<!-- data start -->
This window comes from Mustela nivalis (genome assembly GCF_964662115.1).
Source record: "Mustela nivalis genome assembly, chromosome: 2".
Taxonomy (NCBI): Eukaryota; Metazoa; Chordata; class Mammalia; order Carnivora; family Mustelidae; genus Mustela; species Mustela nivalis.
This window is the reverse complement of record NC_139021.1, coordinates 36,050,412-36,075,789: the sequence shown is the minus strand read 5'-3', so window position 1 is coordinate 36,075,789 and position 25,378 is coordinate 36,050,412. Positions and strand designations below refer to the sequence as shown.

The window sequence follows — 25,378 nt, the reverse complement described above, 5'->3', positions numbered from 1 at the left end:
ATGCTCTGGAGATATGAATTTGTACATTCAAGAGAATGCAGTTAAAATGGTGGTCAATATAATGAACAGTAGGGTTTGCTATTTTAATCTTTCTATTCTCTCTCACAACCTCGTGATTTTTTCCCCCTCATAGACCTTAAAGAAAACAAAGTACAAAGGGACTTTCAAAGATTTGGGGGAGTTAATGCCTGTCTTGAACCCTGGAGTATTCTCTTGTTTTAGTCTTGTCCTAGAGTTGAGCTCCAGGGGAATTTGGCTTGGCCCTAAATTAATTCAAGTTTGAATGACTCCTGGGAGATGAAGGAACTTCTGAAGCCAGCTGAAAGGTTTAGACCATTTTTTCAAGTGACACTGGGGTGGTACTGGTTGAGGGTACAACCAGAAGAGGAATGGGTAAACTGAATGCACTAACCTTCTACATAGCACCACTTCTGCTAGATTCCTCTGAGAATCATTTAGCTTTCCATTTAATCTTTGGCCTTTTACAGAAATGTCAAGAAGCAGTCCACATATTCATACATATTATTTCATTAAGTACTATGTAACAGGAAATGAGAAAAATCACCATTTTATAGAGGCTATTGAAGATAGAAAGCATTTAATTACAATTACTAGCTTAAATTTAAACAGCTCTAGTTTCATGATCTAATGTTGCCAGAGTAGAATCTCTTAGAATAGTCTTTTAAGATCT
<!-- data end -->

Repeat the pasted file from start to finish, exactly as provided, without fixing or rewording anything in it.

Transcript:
This window comes from Mustela nivalis (genome assembly GCF_964662115.1).
Source record: "Mustela nivalis genome assembly, chromosome: 2".
Taxonomy (NCBI): Eukaryota; Metazoa; Chordata; class Mammalia; order Carnivora; family Mustelidae; genus Mustela; species Mustela nivalis.
This window is the reverse complement of record NC_139021.1, coordinates 36,050,412-36,075,789: the sequence shown is the minus strand read 5'-3', so window position 1 is coordinate 36,075,789 and position 25,378 is coordinate 36,050,412. Positions and strand designations below refer to the sequence as shown.

The window sequence follows — 25,378 nt, the reverse complement described above, 5'->3', positions numbered from 1 at the left end:
ATGCTCTGGAGATATGAATTTGTACATTCAAGAGAATGCAGTTAAAATGGTGGTCAATATAATGAACAGTAGGGTTTGCTATTTTAATCTTTCTATTCTCTCTCACAACCTCGTGATTTTTTCCCCCTCATAGACCTTAAAGAAAACAAAGTACAAAGGGACTTTCAAAGATTTGGGGGAGTTAATGCCTGTCTTGAACCCTGGAGTATTCTCTTGTTTTAGTCTTGTCCTAGAGTTGAGCTCCAGGGGAATTTGGCTTGGCCCTAAATTAATTCAAGTTTGAATGACTCCTGGGAGATGAAGGAACTTCTGAAGCCAGCTGAAAGGTTTAGACCATTTTTTCAAGTGACACTGGGGTGGTACTGGTTGAGGGTACAACCAGAAGAGGAATGGGTAAACTGAATGCACTAACCTTCTACATAGCACCACTTCTGCTAGATTCCTCTGAGAATCATTTAGCTTTCCATTTAATCTTTGGCCTTTTACAGAAATGTCAAGAAGCAGTCCACATATTCATACATATTATTTCATTAAGTACTATGTAACAGGAAATGAGAAAAATCACCATTTTATAGAGGCTATTGAAGATAGAAAGCATTTAATTACAATTACTAGCTTAAATTTAAACAGCTCTAGTTTCATGATCTAATGTTGCCAGAGTAGAATCTCTTAGAATAGTCTTTTAAGATCT